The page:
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Old 10-27-2006, 01:51 AM   #1
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For those folks who know about fabricating manifolds... what's the minimum RELIABLE thickness for the tubing? I was thinking .065 stainless would be sufficient but what about mild? .095? Any thoughts?
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Old 10-27-2006, 01:56 AM   #2
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For those folks who know about fabricating manifolds... what's the minimum RELIABLE thickness for the tubing? I was thinking .065 stainless would be sufficient but what about mild? .095? Any thoughts?
I prefer to use at least .120" wall, .095" is still a little thin for the job, but will work. It will just fail earlier. Optimally you'll just go buy schedule 40 weld-els, I believe the wall thickness is on the order of .125", but I don't remember.

Remember, this is going to heat cycle alot, and the penalty you'll pay for using thicker steel is worth EVERY hit in weight and "performance". So go with the thickest stuff you can find. My weld-el manifolds would typically last several years but eventually would fail from heat and oxidation stresses. Usually a quick patch and weld would restore the manifold to it's former glory.

Mark
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Old 10-27-2006, 02:04 AM   #3
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I use sch 10 stainless weld els, or you use sch40 mild steel weld els.
-Michael-
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Old 10-27-2006, 02:24 AM   #4
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gotcha... the weld ells are what I'm planning to use, but i was curious what the thinnest was I could go without failing it in a year or so... I just wish my quest for weld ells local was more sucessful... cheapest i've found is $12/90* for sch 40 mild an $10/90* on sch 10 stainless.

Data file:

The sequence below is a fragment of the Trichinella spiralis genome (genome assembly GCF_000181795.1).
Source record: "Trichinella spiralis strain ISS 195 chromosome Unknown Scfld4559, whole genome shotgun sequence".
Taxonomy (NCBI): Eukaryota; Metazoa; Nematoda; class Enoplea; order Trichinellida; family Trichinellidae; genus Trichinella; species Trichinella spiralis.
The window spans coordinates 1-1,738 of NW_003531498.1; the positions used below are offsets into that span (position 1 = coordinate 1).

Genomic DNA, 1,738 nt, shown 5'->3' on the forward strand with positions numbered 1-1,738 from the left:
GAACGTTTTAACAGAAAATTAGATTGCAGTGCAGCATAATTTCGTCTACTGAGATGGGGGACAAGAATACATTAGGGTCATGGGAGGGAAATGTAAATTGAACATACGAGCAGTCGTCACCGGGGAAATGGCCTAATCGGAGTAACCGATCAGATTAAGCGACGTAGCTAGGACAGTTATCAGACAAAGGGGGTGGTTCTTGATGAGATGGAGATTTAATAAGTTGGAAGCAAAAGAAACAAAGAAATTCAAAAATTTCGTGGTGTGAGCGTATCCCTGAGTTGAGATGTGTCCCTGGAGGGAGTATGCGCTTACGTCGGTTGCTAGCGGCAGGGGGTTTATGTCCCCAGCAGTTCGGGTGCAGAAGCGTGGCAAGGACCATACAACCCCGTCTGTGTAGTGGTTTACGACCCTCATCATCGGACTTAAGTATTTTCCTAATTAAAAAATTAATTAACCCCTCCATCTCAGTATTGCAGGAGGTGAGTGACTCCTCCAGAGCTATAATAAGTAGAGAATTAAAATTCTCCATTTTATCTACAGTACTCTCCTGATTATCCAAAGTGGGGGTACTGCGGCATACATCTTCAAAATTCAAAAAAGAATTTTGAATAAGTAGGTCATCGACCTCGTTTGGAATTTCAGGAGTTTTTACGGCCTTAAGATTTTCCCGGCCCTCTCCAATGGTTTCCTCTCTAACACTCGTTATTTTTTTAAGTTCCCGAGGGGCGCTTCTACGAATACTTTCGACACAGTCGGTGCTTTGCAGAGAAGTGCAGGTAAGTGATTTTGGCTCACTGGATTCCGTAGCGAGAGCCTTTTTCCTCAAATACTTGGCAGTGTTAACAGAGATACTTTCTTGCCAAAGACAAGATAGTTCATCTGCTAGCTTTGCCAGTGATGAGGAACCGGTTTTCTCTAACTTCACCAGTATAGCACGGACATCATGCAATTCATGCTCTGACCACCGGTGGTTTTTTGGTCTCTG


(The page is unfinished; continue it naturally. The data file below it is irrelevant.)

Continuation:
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Old 10-27-2006, 03:26 AM   #5
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gotcha... the weld ells are what I'm planning to use, but i was curious what the thinnest was I could go without failing it in a year or so... I just wish my quest for weld ells local was more sucessful... cheapest i've found is $12/90* for sch 40 mild an $10/90* on sch 10 stainless.
Yes, the stainless sch 10 will work fine.

Mark
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Old 10-27-2006, 11:46 AM   #6
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acestainless.com
Your welcome
-Michael-
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Old 10-27-2006, 12:24 PM   #7
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I used .140" sch 40, FWIW.

www.mcmaster.com
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Old 10-27-2006, 01:37 PM   #8
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Hi guys - interested in the homemade header option. I've got the image of the flange and a client with a CAD mill, and a 140A MIG.

All I've ever welded was steel, but I was thinking of trying my hand at aluminum (for IC piping). SS would be "interesting" as well, for manifold and exhaust.

For those who have done both, how much harder is SS than mild steel to weld, and can it be done with a 120V140A MIG?

I'd be interested in doing it myself to A) save a few bucks and B) learn something new. Cosmetics aren't real important. I'd just make a log instead of an equal length, if that matters.
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Old 10-27-2006, 01:45 PM   #9
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Stainless isn't much different, You just need stainless wire, and possibly a different gas (argon)? Welding aluminum with a Mig won't work that I know of. If you have the capabilities a TIG would really be what you need to make a nice manifold or weld aluminum. If you decide you want a mani. made, let me know and maybe I can help you out.